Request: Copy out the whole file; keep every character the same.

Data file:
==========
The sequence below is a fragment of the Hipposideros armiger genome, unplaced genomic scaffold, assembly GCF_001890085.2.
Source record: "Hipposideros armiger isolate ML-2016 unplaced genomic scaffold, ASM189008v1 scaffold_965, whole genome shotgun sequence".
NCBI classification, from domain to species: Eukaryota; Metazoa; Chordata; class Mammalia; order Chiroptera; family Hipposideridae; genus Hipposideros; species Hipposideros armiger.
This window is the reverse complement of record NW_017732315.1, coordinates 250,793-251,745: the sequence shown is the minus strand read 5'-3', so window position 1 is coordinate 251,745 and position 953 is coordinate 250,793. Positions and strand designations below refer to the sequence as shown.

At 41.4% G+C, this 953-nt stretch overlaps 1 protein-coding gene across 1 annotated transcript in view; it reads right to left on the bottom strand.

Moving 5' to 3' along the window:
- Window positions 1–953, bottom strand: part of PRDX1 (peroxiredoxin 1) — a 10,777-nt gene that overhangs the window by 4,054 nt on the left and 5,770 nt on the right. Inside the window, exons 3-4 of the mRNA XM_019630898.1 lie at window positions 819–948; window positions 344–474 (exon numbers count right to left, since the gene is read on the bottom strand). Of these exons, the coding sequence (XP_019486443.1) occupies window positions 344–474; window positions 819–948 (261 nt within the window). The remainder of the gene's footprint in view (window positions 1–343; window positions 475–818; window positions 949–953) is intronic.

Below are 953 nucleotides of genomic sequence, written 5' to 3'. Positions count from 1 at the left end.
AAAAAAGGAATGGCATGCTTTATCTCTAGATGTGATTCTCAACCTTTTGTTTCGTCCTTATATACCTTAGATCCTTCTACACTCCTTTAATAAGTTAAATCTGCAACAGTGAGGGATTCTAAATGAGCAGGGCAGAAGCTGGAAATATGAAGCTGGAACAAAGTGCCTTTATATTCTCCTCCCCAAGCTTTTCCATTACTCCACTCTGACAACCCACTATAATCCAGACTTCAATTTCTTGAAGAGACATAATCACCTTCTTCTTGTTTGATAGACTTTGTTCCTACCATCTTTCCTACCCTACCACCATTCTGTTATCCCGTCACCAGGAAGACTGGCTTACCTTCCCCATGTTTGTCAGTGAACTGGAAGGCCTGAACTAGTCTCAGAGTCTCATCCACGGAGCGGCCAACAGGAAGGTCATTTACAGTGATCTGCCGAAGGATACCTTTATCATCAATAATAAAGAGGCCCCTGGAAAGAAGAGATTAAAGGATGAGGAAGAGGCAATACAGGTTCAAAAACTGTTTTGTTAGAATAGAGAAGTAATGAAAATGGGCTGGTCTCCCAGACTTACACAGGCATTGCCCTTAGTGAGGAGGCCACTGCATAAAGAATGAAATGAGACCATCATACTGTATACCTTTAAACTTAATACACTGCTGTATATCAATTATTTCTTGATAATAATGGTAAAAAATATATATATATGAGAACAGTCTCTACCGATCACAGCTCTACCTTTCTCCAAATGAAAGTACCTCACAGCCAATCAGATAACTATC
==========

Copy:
The sequence below is a fragment of the Hipposideros armiger genome, unplaced genomic scaffold, assembly GCF_001890085.2.
Source record: "Hipposideros armiger isolate ML-2016 unplaced genomic scaffold, ASM189008v1 scaffold_965, whole genome shotgun sequence".
NCBI classification, from domain to species: Eukaryota; Metazoa; Chordata; class Mammalia; order Chiroptera; family Hipposideridae; genus Hipposideros; species Hipposideros armiger.
This window is the reverse complement of record NW_017732315.1, coordinates 250,793-251,745: the sequence shown is the minus strand read 5'-3', so window position 1 is coordinate 251,745 and position 953 is coordinate 250,793. Positions and strand designations below refer to the sequence as shown.

At 41.4% G+C, this 953-nt stretch overlaps 1 protein-coding gene across 1 annotated transcript in view; it reads right to left on the bottom strand.

Moving 5' to 3' along the window:
- Window positions 1–953, bottom strand: part of PRDX1 (peroxiredoxin 1) — a 10,777-nt gene that overhangs the window by 4,054 nt on the left and 5,770 nt on the right. Inside the window, exons 3-4 of the mRNA XM_019630898.1 lie at window positions 819–948; window positions 344–474 (exon numbers count right to left, since the gene is read on the bottom strand). Of these exons, the coding sequence (XP_019486443.1) occupies window positions 344–474; window positions 819–948 (261 nt within the window). The remainder of the gene's footprint in view (window positions 1–343; window positions 475–818; window positions 949–953) is intronic.

Below are 953 nucleotides of genomic sequence, written 5' to 3'. Positions count from 1 at the left end.
AAAAAAGGAATGGCATGCTTTATCTCTAGATGTGATTCTCAACCTTTTGTTTCGTCCTTATATACCTTAGATCCTTCTACACTCCTTTAATAAGTTAAATCTGCAACAGTGAGGGATTCTAAATGAGCAGGGCAGAAGCTGGAAATATGAAGCTGGAACAAAGTGCCTTTATATTCTCCTCCCCAAGCTTTTCCATTACTCCACTCTGACAACCCACTATAATCCAGACTTCAATTTCTTGAAGAGACATAATCACCTTCTTCTTGTTTGATAGACTTTGTTCCTACCATCTTTCCTACCCTACCACCATTCTGTTATCCCGTCACCAGGAAGACTGGCTTACCTTCCCCATGTTTGTCAGTGAACTGGAAGGCCTGAACTAGTCTCAGAGTCTCATCCACGGAGCGGCCAACAGGAAGGTCATTTACAGTGATCTGCCGAAGGATACCTTTATCATCAATAATAAAGAGGCCCCTGGAAAGAAGAGATTAAAGGATGAGGAAGAGGCAATACAGGTTCAAAAACTGTTTTGTTAGAATAGAGAAGTAATGAAAATGGGCTGGTCTCCCAGACTTACACAGGCATTGCCCTTAGTGAGGAGGCCACTGCATAAAGAATGAAATGAGACCATCATACTGTATACCTTTAAACTTAATACACTGCTGTATATCAATTATTTCTTGATAATAATGGTAAAAAATATATATATATGAGAACAGTCTCTACCGATCACAGCTCTACCTTTCTCCAAATGAAAGTACCTCACAGCCAATCAGATAACTATC